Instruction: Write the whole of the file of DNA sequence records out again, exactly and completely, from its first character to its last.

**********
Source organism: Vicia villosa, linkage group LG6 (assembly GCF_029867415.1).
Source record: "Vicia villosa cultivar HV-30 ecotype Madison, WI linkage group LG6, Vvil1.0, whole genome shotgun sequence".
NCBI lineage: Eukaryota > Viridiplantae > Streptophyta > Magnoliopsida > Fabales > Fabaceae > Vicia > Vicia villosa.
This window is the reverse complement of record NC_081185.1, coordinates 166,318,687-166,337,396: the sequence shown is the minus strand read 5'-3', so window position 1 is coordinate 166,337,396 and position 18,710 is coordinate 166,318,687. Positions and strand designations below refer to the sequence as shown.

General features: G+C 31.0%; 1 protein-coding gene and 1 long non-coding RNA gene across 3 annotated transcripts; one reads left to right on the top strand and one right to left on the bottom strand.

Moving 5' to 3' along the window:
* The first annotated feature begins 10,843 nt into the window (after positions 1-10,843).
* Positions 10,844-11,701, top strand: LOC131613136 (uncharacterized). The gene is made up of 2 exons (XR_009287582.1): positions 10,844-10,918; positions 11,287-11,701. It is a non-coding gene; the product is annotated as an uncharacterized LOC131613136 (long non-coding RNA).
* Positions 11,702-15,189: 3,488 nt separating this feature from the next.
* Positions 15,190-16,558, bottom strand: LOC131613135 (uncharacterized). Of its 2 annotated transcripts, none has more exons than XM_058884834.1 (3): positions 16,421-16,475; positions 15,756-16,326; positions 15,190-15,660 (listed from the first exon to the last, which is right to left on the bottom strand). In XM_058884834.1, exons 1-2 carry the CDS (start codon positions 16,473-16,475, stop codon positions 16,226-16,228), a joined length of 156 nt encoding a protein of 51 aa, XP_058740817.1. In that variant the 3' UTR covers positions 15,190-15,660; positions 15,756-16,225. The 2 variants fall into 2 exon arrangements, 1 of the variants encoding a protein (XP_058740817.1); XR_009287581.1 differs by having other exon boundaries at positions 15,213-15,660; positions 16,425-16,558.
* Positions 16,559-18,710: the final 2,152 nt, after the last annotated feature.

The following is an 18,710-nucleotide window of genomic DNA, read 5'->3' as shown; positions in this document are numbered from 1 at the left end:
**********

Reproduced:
Source organism: Vicia villosa, linkage group LG6 (assembly GCF_029867415.1).
Source record: "Vicia villosa cultivar HV-30 ecotype Madison, WI linkage group LG6, Vvil1.0, whole genome shotgun sequence".
NCBI lineage: Eukaryota > Viridiplantae > Streptophyta > Magnoliopsida > Fabales > Fabaceae > Vicia > Vicia villosa.
This window is the reverse complement of record NC_081185.1, coordinates 166,318,687-166,337,396: the sequence shown is the minus strand read 5'-3', so window position 1 is coordinate 166,337,396 and position 18,710 is coordinate 166,318,687. Positions and strand designations below refer to the sequence as shown.

General features: G+C 31.0%; 1 protein-coding gene and 1 long non-coding RNA gene across 3 annotated transcripts; one reads left to right on the top strand and one right to left on the bottom strand.

Moving 5' to 3' along the window:
* The first annotated feature begins 10,843 nt into the window (after positions 1-10,843).
* Positions 10,844-11,701, top strand: LOC131613136 (uncharacterized). The gene is made up of 2 exons (XR_009287582.1): positions 10,844-10,918; positions 11,287-11,701. It is a non-coding gene; the product is annotated as an uncharacterized LOC131613136 (long non-coding RNA).
* Positions 11,702-15,189: 3,488 nt separating this feature from the next.
* Positions 15,190-16,558, bottom strand: LOC131613135 (uncharacterized). Of its 2 annotated transcripts, none has more exons than XM_058884834.1 (3): positions 16,421-16,475; positions 15,756-16,326; positions 15,190-15,660 (listed from the first exon to the last, which is right to left on the bottom strand). In XM_058884834.1, exons 1-2 carry the CDS (start codon positions 16,473-16,475, stop codon positions 16,226-16,228), a joined length of 156 nt encoding a protein of 51 aa, XP_058740817.1. In that variant the 3' UTR covers positions 15,190-15,660; positions 15,756-16,225. The 2 variants fall into 2 exon arrangements, 1 of the variants encoding a protein (XP_058740817.1); XR_009287581.1 differs by having other exon boundaries at positions 15,213-15,660; positions 16,425-16,558.
* Positions 16,559-18,710: the final 2,152 nt, after the last annotated feature.

The following is an 18,710-nucleotide window of genomic DNA, read 5'->3' as shown; positions in this document are numbered from 1 at the left end: